Now that I’m officially retired from college adjunct teaching, time has taken on a new dimension. I seem to have several days more of it each week to call my own. I’m reveling in this, like a kid bobbing in an inner tube on a tranquil lake on a sunny summer day sometime in the ‘50s.
My daily To Do list has become less straight-straightjacketed; what doesn’t get done today meanders onto tomorrow’s list. Tomorrow is always just a day away, to paraphrase Annie. The new question, though, has become: A day away from when? To paraphrase my granddaughter Lauren, “Whenev!”
Scientists and philosophers from the beginning of sentient time have ruminated on this slippery subject, and I can’t compete with them in profundity. For me, simply, time is a lot like water – ice cubes when very cold and a warm puddle when heated – the same essential thing but in different forms depending on the context.
It’s been my observation that time is more ice-cube-rigid in colder countries with their fast-paced, “first-world” cultures. For the people in countries in warmer time zones (labeled pejoratively, in my opinion, as “third world,” as in “third rate”), time is more free-flowing, more liquid. These folks are better at “going with the flow” and are therefore less stressed and (dare I say it?) happier.
During my recent trip to Mexico, to attend the world-class San Miguel Writers’ Conference and to explore the possibility of retiring to San Miguel de Allende, I read a wonderful new book of essays by the award-winning Creative Nonfiction writer (“recovering lawyer,” as she calls herself) Carol M. Merchasin, This is Mexico: Tales of Culture and Other Complications (She Writes Press, Berkeley 2015). I was struck, especially, by her observations of time (and money) in Mexico and how her observations paralleled my own in Africa.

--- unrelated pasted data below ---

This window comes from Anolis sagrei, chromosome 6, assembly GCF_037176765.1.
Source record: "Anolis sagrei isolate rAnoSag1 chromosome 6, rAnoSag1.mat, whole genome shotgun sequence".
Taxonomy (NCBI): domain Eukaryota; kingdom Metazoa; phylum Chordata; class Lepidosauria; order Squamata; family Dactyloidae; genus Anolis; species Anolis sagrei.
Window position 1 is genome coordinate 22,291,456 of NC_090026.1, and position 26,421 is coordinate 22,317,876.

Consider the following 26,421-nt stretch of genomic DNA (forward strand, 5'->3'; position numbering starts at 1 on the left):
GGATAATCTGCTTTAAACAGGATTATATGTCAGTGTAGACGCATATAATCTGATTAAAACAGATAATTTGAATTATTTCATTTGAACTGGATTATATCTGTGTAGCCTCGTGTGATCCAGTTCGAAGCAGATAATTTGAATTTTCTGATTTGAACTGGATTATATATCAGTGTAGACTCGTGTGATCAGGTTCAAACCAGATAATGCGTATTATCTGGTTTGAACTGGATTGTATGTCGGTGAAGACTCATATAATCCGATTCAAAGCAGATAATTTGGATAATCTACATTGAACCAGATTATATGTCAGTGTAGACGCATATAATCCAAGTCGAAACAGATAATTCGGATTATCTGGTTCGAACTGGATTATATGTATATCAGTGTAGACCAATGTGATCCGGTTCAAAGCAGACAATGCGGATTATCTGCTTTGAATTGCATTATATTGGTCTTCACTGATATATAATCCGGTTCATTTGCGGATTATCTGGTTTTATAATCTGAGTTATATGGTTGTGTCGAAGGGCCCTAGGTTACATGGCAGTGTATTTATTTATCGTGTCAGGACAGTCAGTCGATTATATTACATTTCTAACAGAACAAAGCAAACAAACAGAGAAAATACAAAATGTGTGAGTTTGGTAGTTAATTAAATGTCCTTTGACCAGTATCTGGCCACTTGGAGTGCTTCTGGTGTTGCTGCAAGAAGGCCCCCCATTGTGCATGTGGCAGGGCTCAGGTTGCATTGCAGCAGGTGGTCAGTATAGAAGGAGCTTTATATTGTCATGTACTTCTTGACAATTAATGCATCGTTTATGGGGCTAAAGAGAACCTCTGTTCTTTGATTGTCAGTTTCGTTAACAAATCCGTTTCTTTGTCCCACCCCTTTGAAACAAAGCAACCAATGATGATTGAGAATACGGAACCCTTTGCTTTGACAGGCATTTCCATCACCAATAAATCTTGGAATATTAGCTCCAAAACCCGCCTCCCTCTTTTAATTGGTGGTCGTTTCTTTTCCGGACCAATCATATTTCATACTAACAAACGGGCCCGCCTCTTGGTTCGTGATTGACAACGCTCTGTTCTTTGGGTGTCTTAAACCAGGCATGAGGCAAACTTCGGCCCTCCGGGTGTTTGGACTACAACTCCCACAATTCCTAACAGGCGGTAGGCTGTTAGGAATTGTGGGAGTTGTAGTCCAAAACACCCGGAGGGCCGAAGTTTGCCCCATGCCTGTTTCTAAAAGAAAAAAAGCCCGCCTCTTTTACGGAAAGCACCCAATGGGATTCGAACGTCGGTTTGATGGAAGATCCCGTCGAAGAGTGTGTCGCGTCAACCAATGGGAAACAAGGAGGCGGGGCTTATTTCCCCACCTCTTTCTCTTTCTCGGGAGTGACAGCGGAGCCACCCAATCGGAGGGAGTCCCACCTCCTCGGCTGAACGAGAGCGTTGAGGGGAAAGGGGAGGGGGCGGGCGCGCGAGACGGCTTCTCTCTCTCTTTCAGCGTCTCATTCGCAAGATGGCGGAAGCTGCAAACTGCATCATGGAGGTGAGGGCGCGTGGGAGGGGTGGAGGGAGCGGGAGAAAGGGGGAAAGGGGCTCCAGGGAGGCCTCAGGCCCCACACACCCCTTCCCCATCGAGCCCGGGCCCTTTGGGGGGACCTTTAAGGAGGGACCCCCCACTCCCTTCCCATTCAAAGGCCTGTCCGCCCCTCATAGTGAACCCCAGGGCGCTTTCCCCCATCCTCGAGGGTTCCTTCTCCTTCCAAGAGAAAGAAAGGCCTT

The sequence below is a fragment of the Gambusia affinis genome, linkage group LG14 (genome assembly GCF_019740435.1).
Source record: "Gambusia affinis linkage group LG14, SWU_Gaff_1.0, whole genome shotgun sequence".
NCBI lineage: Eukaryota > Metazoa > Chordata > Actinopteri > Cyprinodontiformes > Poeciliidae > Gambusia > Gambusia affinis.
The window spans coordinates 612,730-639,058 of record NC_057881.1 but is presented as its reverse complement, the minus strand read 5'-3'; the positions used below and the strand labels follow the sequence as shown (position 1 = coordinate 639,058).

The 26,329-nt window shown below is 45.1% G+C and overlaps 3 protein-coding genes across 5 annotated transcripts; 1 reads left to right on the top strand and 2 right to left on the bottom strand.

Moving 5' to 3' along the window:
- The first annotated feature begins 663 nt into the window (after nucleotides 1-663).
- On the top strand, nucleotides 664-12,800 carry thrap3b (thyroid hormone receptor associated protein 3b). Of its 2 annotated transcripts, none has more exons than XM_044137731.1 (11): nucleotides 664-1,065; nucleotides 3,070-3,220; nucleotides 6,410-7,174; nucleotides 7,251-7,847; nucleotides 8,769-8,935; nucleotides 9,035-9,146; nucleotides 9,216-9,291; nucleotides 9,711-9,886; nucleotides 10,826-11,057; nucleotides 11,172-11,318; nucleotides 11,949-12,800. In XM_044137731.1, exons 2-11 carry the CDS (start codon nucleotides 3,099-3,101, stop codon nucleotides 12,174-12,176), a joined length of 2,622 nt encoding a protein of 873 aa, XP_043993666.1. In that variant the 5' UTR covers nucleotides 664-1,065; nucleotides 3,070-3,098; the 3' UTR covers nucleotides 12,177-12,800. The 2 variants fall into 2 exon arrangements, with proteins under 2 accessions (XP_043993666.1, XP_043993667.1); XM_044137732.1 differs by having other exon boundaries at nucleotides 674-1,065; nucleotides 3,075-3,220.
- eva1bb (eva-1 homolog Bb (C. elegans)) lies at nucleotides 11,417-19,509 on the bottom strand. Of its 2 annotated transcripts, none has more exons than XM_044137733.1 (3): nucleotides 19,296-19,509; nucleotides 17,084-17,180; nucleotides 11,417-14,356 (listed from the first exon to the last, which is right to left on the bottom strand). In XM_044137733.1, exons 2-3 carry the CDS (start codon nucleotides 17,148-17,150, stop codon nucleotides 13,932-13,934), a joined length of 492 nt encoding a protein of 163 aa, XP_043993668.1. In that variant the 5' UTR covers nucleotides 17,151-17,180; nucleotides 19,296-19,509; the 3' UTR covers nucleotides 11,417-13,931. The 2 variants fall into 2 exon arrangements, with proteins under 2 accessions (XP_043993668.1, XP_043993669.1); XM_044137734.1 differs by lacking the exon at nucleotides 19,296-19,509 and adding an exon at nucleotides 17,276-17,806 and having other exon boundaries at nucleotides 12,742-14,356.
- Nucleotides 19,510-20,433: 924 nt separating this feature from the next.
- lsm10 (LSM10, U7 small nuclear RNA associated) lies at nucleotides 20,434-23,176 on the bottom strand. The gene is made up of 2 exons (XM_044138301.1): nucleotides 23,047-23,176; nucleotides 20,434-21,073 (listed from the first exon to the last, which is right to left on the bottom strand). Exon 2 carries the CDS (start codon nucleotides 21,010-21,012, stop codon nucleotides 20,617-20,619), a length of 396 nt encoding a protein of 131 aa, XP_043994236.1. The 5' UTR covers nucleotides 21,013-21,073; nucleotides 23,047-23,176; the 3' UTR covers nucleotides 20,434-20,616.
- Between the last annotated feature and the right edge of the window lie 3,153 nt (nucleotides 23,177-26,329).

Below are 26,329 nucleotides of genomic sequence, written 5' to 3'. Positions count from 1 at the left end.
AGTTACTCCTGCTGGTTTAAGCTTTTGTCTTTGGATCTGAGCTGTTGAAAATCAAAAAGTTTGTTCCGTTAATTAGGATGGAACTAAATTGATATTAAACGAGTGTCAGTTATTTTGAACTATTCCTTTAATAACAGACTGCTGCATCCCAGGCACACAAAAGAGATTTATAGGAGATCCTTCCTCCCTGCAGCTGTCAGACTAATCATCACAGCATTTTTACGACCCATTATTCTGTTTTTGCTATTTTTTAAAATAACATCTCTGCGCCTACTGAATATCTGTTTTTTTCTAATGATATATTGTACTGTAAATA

“With our forcefulness and our focus on time and money, we might easily think that Mexico, our next-door neighbor, is poor because she drives an old car and wears humble clothing. It is easy to think that we are wealthy because we have more cash. But Mexico is a millionaire many times over. Her wealth is just in a different currency [ie, time]. … Our neighbor has many things we do not. They may look like small things; they may look simple because they do not require money. But they are things we could appreciate, that we could learn from and use” (p. 233-4).
In my memoir, How to Cook a Crocodile (Peace Corps Writers 2010) about my two years’ Peace Corps service in Gabon, Central Africa, as a health and nutrition volunteer when I was in my fifties, my words seem to echo Merchasin’s:
“If, by some sorcerer’s alchemy, time (as a personal possession) could be converted to money, I thought, then Africans would indeed be rich. Most people in the time-pressed West, on the other hand, would be poor. From my observations in Gabon, most Africans had time to sit and ponder, time to visit friends and care for family, time to sing, dance, create, live; they seemed blissfully free of Time’s tyranny. The irony for me was that while the monetarily rich West disparages Africans as being uniformly and pathetically ‘poor’ and economically ‘underdeveloped,’ in terms of their ownership of Time, Africans’ secret is that they are enviably and hugely wealthy” (p. 158).
In French-speaking Gabon, where things (and people) move slowly in the equatorial heat and humidity, I learned that the French word demain, which literally means “tomorrow,” actually means “sometime in the future, but don’t count on it.” Similarly, in Mexico mañana cannot be measured in hours or minutes. How liberating! Warmer climate. Warmer people. Fewer ice cubes. I like that.
Retirement, too, I’m finding, is like living in another country with its own time zone. It’s a time to reset our personal clocks and redefine our concept of “tomorrow.” It’s a chance to break free from the cold, hard tyranny of Time – while we still have time.